ISA virus spreads via red blood cells in blood vessels

April 10, 2013

New research shows how the interaction between Atlantic salmon and the ISA virus leads to the development and spreading of the influenza-like disease ISA in fish. The new findings may be of interest to research on influenza generally.

ISA was detected for the first time in Norway in 1984 and still poses a serious threat to the fish farming industry.ISA is the only disease of farmed Atlantic salmon that is listed by the World Organisation for . The disease usually breaks out in one cage and gradually spreads over a period of weeksand months to neighbouring cages. The disease cannot be treated and an of ISA can therefore result in large losses.

In her doctoral thesis, Maria Aamelfot elucidates some phases of the disease development. She has studied what type of cells which are receptive to the virus and what type of cells that actually becomes infected by the virus. Her findings describe the ability of the virus to infect or damage certain cells, tissues or organs. Aamelfot's research on this interaction between salmon and the ISA virus provides us with new knowledge about how the disease ISA develops and represents an important contribution towards, for example, .

Virus and receptor = key in a lock

Aamelfot has developed a method of detecting which cells and organs the virus can attach itself to and use as a port of entry for infecting the organism. If a virus is to be able to infect a cell, the cell must have the virus' specific receptor (adhesion structure) on its surface. Different viruses use their own specific and the virus adheres to these, just like a key fits in a lock.

ISA virus spreads via red blood cells in blood vessels

The ISA virus' receptor was found in the following cells in salmon: in (the inner lining of ), in in blood vessels and in cells covering the outside of the . This is the first research to reveal the presence and cell location of this type of receptor on sections of tissue. Aamelfot compared the receptor pattern with cells infected by the virus in diseased salmon and discovered a clear correlation.

The cells' "varnish" can get scratched

When the virus reproduces itself in endothelial cells, it is secreted directly into the blood and adheres to the red blood cells which then transport the virus around the blood system. Red blood cells appear to be damaged by being covered by the virus and this contributes to the circulatory disturbances that are characteristic for suffering from ISA.

Endothelial cells have several important functions when it comes to blood circulation and the immune defence system. The endothelial interface with the blood is covered by a "cloud" of sugar chains which have both a protective function and participate in communication between cells.

This layer of sugar can be compared to the paint on a car, which when scratched, leads to the development of rust. In the same way, the immune defence system in fish can be weakened if the sugar layer is injured.

ISA virus spreads via red blood cells in blood vessels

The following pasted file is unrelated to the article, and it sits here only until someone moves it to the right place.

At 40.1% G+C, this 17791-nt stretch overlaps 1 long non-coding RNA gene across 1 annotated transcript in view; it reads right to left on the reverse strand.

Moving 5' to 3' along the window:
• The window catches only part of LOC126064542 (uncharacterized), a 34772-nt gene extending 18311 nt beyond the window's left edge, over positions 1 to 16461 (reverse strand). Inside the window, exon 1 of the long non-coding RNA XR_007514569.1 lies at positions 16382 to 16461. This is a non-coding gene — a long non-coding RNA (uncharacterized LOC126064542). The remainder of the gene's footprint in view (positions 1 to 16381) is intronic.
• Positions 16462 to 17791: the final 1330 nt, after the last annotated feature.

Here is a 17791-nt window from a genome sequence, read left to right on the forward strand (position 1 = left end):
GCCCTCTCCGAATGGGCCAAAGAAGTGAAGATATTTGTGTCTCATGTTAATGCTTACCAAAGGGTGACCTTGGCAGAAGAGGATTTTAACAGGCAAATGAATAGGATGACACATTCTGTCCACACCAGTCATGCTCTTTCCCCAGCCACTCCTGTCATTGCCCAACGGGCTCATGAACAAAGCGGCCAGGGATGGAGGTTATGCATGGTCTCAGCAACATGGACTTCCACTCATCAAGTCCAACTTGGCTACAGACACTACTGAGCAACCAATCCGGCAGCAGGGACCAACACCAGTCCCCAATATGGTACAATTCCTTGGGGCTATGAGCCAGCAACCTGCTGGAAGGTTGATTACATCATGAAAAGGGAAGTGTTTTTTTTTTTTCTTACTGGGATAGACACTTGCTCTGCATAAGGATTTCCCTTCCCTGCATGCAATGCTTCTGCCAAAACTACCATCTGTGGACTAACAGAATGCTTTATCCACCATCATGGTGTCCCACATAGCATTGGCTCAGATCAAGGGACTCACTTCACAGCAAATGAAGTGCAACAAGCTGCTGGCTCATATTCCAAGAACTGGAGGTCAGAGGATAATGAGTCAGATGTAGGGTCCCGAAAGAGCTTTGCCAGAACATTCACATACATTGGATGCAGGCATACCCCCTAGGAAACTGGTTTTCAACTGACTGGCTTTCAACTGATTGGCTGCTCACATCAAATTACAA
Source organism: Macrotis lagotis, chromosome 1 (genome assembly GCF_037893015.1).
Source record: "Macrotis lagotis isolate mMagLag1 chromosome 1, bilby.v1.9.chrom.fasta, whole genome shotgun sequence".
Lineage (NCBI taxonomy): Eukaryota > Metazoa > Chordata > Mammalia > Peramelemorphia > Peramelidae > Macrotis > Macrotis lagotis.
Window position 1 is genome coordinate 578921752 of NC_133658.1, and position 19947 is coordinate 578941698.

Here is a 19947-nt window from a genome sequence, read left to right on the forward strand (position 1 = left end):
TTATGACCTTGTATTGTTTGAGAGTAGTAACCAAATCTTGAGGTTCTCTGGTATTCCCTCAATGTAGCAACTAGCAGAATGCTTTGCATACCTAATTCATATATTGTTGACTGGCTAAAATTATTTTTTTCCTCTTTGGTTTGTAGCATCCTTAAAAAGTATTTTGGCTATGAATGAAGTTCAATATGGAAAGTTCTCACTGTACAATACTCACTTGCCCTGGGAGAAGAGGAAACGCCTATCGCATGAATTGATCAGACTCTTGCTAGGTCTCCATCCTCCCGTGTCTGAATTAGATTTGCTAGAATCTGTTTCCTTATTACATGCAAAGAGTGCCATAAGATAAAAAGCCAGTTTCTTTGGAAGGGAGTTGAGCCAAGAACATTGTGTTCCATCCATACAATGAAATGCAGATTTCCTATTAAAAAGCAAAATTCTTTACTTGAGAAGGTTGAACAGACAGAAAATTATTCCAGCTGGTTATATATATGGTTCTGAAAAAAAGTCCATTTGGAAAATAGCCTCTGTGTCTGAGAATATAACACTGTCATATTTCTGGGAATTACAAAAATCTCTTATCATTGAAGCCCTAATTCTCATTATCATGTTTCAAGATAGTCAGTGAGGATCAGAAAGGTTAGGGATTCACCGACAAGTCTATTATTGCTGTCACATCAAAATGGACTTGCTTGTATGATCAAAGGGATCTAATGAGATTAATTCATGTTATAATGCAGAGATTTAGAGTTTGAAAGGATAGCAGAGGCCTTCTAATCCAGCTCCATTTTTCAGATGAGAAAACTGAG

Aamelfot has also demonstrated how one structure of the sugar layer, a type of sialic acid, is distributed in the fish at the cellular level. This sialic acid probably plays an important role in maintaining good blood circulation and protecting the fish against infection.

Aamelfot conducted her doctoral research at the Norwegian Veterinary Institute, where research fellows and engineers at the Veterinary Institute and at the Norwegian School of Veterinary Science were key collaborators. Maria Aamelfot defended her PhD research on 21st March 2013 at the Norwegian School of Veterinary Science with a thesis entitled "Tropism of infectious salmon anaemia virus and distribution of the 4-O-acetylated sialic acid receptor".

Explore further: Mobilizing white blood cells to the lung: New discovery could lead to an improved influenza vaccine

Related Stories

The secretive immune system of the salmon

January 27, 2009

During his doctoral thesis, Erlend Haugarvoll discovered new aspects of the salmon immune system. His research looked at the immune cells in the gills of salmon and at immune responses to vaccination. A special type of tissue, ...

ISA virus infects salmon from within

September 24, 2012

New findings on the interaction between an influenza-related virus and the host provide a significant contribution to understanding disease mechanisms behind the serious fish disease Infectious salmon anemia (ISA).

Recommended for you

Scientists overcome key CRISPR-Cas9 genome editing hurdle

December 1, 2015

Researchers at the Broad Institute of MIT and Harvard and the McGovern Institute for Brain Research at MIT have engineered changes to the revolutionary CRISPR-Cas9 genome editing system that significantly cut down on "off-target" ...

Study finds 'rudimentary' empathy in macaques

December 1, 2015

(—A pair of researchers with Centre National de la Recherche Scientifique and Université Lyon, in France has conducted a study that has shown that macaques have at least some degree of empathy towards their fellow ...

Which came first—the sponge or the comb jelly?

December 1, 2015

Bristol study reaffirms classical view of early animal evolution. Whether sponges or comb jellies (also known as sea gooseberries) represent the oldest extant animal phylum is of crucial importance to our understanding of ...

Trap-jaw ants exhibit previously unseen jumping behavior

December 1, 2015

A species of trap-jaw ant has been found to exhibit a previously unseen jumping behavior, using its legs rather than its powerful jaws. The discovery makes this species, Odontomachus rixosus, the only species of ant that ...


Please sign in to add a comment. Registration is free, and takes less than a minute. Read more

Click here to reset your password.
Sign in to get notified via email when new comments are made.